If you favoured (b), you might identify with the trenchant stance taken in a new book by Professor Thomas Docherty, head of English at Warwick University.
is not afraid of courting controversy.
, for those of us who have suffered under its tawdry posturing, is a cancer that gnaws at the core of knowledge, value and freedom in education; its carcinogenic growth is now perhaps the greatest pervasive danger to the function of a university as a surviving institution," he
"It has presided over the valorisation and celebration of mediocrity, paradoxically at the very moment when it is allegedly assuring the public of the quality of education and universities ..."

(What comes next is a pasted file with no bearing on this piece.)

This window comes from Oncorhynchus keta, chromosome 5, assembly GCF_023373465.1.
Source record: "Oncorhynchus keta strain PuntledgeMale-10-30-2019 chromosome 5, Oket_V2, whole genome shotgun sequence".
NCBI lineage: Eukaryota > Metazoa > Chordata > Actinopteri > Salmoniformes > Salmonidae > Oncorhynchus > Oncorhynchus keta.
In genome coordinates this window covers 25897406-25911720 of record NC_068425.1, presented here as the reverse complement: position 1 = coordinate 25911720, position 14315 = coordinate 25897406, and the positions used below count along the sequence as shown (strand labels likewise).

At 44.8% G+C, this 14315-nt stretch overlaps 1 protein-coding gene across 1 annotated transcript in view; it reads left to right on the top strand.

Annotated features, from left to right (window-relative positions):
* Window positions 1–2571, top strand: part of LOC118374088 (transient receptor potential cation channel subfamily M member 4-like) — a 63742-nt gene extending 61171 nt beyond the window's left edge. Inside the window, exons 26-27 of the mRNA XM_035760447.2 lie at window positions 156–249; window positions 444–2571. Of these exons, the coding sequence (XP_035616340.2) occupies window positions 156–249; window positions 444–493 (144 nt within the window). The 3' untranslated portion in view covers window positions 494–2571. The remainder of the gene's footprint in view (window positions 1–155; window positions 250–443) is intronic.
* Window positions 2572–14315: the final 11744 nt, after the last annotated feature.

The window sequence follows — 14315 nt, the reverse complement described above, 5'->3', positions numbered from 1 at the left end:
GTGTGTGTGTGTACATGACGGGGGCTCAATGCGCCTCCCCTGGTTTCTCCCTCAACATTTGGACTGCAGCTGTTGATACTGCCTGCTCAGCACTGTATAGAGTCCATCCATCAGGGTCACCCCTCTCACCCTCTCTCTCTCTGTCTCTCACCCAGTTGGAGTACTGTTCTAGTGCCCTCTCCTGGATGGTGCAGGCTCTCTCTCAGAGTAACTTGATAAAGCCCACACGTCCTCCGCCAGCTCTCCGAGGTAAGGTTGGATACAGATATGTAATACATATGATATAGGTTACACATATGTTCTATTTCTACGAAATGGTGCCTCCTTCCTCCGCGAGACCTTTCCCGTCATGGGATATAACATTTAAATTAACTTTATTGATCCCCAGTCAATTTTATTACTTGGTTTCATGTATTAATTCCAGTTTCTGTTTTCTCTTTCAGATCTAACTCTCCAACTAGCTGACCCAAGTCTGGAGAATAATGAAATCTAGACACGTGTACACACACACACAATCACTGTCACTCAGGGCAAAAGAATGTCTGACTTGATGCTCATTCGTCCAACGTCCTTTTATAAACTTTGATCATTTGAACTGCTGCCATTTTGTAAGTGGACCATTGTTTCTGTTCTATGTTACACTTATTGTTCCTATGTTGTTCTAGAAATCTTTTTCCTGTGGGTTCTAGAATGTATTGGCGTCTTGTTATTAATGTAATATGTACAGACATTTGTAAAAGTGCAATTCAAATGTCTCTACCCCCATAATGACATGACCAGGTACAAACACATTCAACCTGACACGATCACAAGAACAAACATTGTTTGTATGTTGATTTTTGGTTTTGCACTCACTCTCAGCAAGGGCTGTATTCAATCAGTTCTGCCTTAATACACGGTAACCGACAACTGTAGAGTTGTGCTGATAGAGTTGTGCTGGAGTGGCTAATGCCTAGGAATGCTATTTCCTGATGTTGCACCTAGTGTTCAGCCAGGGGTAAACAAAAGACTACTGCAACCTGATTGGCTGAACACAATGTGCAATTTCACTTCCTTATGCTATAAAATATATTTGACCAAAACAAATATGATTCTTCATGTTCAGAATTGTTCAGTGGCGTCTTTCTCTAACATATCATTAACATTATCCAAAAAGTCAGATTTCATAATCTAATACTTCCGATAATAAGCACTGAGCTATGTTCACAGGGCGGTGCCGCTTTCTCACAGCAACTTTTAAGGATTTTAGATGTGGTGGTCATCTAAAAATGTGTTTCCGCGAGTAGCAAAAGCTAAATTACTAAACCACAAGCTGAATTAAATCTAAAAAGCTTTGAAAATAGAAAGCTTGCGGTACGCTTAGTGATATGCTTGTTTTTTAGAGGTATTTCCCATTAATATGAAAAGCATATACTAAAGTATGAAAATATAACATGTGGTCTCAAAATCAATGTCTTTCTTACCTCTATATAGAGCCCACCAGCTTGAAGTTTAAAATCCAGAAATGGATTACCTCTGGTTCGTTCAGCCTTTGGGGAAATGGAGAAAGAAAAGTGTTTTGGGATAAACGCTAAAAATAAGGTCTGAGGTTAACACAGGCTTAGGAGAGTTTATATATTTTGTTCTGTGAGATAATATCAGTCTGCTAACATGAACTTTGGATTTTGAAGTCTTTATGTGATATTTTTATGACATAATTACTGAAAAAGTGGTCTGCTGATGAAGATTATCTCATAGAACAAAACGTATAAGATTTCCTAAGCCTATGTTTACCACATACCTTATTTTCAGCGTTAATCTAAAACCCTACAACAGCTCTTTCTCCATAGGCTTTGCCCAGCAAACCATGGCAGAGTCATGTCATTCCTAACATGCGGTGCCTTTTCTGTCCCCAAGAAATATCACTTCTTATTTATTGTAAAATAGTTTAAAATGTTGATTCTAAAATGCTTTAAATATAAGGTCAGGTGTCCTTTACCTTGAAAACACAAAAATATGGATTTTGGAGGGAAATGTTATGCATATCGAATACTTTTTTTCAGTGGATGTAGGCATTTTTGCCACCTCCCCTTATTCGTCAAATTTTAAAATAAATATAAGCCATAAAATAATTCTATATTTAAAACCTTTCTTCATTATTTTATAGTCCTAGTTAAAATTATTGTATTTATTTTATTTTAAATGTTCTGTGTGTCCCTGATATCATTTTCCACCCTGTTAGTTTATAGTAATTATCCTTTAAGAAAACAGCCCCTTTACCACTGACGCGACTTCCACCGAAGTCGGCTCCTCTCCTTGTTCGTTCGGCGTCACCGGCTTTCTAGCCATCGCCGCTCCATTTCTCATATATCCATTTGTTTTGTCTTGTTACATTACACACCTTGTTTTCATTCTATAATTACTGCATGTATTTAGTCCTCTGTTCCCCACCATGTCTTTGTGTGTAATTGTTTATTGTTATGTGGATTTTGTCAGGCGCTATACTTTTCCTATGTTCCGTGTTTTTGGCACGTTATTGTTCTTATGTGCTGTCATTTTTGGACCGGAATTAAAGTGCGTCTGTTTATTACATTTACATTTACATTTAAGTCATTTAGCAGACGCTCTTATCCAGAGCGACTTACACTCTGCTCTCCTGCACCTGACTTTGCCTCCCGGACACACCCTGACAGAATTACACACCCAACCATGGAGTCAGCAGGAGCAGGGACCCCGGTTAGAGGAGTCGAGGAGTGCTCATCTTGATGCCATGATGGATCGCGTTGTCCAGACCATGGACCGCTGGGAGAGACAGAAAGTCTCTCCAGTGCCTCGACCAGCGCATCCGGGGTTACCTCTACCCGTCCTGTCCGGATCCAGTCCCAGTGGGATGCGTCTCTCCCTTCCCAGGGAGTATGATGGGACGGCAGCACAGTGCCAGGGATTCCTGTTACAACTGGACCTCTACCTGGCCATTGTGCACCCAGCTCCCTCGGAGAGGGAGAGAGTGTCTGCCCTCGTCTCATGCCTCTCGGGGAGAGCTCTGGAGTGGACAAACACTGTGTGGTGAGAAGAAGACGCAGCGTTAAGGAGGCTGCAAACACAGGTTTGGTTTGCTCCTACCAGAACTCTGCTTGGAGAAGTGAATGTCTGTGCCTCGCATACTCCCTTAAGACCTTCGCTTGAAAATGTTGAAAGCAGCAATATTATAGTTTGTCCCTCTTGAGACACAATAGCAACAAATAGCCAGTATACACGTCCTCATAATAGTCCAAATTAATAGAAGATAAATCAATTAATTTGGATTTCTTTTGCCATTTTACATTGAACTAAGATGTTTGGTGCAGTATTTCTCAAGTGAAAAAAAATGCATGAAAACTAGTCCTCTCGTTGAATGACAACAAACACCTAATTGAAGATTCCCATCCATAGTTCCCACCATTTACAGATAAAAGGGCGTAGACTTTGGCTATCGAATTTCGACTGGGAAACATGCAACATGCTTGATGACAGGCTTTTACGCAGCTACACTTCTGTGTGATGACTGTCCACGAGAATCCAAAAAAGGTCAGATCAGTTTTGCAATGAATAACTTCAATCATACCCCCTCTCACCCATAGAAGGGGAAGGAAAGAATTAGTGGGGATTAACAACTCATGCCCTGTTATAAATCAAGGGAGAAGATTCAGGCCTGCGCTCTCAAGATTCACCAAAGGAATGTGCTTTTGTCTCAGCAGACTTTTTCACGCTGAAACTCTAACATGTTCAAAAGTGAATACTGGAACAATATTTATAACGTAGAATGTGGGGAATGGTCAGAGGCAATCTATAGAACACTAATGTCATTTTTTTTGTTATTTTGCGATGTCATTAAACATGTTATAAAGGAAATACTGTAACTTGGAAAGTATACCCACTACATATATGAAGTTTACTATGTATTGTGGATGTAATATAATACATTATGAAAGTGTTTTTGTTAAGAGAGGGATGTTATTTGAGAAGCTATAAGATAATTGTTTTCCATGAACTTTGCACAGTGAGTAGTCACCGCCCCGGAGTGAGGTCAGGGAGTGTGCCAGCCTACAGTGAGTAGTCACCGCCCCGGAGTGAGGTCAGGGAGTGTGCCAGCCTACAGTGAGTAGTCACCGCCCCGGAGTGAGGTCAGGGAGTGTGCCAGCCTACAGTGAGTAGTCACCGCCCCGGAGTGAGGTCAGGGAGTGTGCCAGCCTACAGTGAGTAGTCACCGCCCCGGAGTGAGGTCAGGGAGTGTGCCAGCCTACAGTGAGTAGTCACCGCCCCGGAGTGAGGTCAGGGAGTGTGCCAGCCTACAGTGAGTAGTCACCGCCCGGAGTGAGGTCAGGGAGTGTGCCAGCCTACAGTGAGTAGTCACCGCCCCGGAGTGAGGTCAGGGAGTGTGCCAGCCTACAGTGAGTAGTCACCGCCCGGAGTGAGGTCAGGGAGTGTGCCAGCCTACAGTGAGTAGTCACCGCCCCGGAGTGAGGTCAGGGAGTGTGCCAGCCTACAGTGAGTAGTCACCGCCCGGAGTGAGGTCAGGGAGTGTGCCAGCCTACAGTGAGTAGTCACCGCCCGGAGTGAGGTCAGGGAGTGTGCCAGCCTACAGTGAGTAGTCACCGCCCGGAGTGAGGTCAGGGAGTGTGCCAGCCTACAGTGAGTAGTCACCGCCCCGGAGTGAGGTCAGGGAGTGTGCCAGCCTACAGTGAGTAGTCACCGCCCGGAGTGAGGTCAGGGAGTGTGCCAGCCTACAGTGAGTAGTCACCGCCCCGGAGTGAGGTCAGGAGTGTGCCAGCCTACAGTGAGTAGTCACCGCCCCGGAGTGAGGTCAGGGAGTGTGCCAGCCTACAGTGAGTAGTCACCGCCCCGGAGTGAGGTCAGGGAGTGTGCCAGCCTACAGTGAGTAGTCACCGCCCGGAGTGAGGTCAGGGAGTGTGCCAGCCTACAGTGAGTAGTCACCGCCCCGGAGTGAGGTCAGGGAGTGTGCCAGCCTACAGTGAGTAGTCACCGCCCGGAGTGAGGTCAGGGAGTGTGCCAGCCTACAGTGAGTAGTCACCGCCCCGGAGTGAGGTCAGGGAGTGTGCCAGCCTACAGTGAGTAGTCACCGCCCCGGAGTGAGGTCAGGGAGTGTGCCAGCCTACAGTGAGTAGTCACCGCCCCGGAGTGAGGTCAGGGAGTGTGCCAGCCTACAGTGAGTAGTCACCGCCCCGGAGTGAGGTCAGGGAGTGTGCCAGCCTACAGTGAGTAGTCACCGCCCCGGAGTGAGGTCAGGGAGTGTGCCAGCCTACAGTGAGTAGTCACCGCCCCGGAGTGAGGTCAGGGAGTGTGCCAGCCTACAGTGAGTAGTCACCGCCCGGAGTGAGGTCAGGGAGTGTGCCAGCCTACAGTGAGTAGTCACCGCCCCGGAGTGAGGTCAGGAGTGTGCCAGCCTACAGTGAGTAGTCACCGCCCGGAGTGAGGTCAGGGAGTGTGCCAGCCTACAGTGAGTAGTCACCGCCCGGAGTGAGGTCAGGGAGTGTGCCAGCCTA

goes on: "The QAA
would not presume to question the content of my seminars; but they will require an audit trail that 'proves' that I have somehow forced students to achieve certain 'learning outcomes' that are essentially guaranteed by the 'aims, objectives and teaching methods' of my module.
"The role of poetry, in particular, is an issue that I've been mulling over since I was a student at Glasgow University
, 52, confides over a cappuccino in the cafe at Warwick's arts centre.